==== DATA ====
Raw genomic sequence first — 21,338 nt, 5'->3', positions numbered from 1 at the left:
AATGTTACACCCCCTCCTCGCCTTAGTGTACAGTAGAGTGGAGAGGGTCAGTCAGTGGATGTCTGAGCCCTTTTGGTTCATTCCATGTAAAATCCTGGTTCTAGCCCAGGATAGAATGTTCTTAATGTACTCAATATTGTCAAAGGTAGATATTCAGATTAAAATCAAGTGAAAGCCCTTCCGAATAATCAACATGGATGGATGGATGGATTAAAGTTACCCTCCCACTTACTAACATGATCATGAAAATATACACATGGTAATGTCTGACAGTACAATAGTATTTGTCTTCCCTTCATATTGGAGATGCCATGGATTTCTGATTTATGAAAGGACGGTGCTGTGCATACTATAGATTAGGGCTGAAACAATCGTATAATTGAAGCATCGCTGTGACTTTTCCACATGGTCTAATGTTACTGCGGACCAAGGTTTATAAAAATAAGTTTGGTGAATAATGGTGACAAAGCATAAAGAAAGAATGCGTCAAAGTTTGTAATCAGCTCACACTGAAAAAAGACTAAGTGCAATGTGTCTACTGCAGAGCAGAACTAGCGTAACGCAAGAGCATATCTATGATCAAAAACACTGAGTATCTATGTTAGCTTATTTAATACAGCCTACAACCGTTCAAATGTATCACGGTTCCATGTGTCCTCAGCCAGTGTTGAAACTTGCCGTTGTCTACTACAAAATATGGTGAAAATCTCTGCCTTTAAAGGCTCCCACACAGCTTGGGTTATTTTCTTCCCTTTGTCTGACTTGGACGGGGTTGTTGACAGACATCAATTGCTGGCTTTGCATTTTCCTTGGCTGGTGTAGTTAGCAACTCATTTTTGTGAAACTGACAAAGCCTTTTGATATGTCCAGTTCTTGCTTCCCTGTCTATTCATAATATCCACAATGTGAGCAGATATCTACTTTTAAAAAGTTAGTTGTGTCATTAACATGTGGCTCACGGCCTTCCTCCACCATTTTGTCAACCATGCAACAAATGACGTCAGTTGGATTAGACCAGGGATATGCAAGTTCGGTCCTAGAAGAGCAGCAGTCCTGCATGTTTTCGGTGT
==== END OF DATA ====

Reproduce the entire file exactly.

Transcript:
Raw genomic sequence first — 21,338 nt, 5'->3', positions numbered from 1 at the left:
AATGTTACACCCCCTCCTCGCCTTAGTGTACAGTAGAGTGGAGAGGGTCAGTCAGTGGATGTCTGAGCCCTTTTGGTTCATTCCATGTAAAATCCTGGTTCTAGCCCAGGATAGAATGTTCTTAATGTACTCAATATTGTCAAAGGTAGATATTCAGATTAAAATCAAGTGAAAGCCCTTCCGAATAATCAACATGGATGGATGGATGGATTAAAGTTACCCTCCCACTTACTAACATGATCATGAAAATATACACATGGTAATGTCTGACAGTACAATAGTATTTGTCTTCCCTTCATATTGGAGATGCCATGGATTTCTGATTTATGAAAGGACGGTGCTGTGCATACTATAGATTAGGGCTGAAACAATCGTATAATTGAAGCATCGCTGTGACTTTTCCACATGGTCTAATGTTACTGCGGACCAAGGTTTATAAAAATAAGTTTGGTGAATAATGGTGACAAAGCATAAAGAAAGAATGCGTCAAAGTTTGTAATCAGCTCACACTGAAAAAAGACTAAGTGCAATGTGTCTACTGCAGAGCAGAACTAGCGTAACGCAAGAGCATATCTATGATCAAAAACACTGAGTATCTATGTTAGCTTATTTAATACAGCCTACAACCGTTCAAATGTATCACGGTTCCATGTGTCCTCAGCCAGTGTTGAAACTTGCCGTTGTCTACTACAAAATATGGTGAAAATCTCTGCCTTTAAAGGCTCCCACACAGCTTGGGTTATTTTCTTCCCTTTGTCTGACTTGGACGGGGTTGTTGACAGACATCAATTGCTGGCTTTGCATTTTCCTTGGCTGGTGTAGTTAGCAACTCATTTTTGTGAAACTGACAAAGCCTTTTGATATGTCCAGTTCTTGCTTCCCTGTCTATTCATAATATCCACAATGTGAGCAGATATCTACTTTTAAAAAGTTAGTTGTGTCATTAACATGTGGCTCACGGCCTTCCTCCACCATTTTGTCAACCATGCAACAAATGACGTCAGTTGGATTAGACCAGGGATATGCAAGTTCGGTCCTAGAAGAGCAGCAGTCCTGCATGTTTTCGGTGT